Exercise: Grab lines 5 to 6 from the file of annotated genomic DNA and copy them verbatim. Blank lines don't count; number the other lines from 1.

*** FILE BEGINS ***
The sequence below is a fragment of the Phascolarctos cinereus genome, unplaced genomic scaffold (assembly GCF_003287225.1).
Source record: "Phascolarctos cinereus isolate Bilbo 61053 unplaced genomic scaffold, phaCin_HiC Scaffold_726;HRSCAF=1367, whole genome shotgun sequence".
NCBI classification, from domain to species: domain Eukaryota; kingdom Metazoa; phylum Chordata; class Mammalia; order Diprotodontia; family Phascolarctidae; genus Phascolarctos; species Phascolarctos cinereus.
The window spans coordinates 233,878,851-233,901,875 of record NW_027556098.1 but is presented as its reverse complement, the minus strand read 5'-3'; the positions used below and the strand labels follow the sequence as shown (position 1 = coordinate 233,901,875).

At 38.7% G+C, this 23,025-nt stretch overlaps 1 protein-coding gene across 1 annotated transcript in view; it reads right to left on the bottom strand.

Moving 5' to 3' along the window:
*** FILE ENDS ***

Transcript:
At 38.7% G+C, this 23,025-nt stretch overlaps 1 protein-coding gene across 1 annotated transcript in view; it reads right to left on the bottom strand.

Moving 5' to 3' along the window: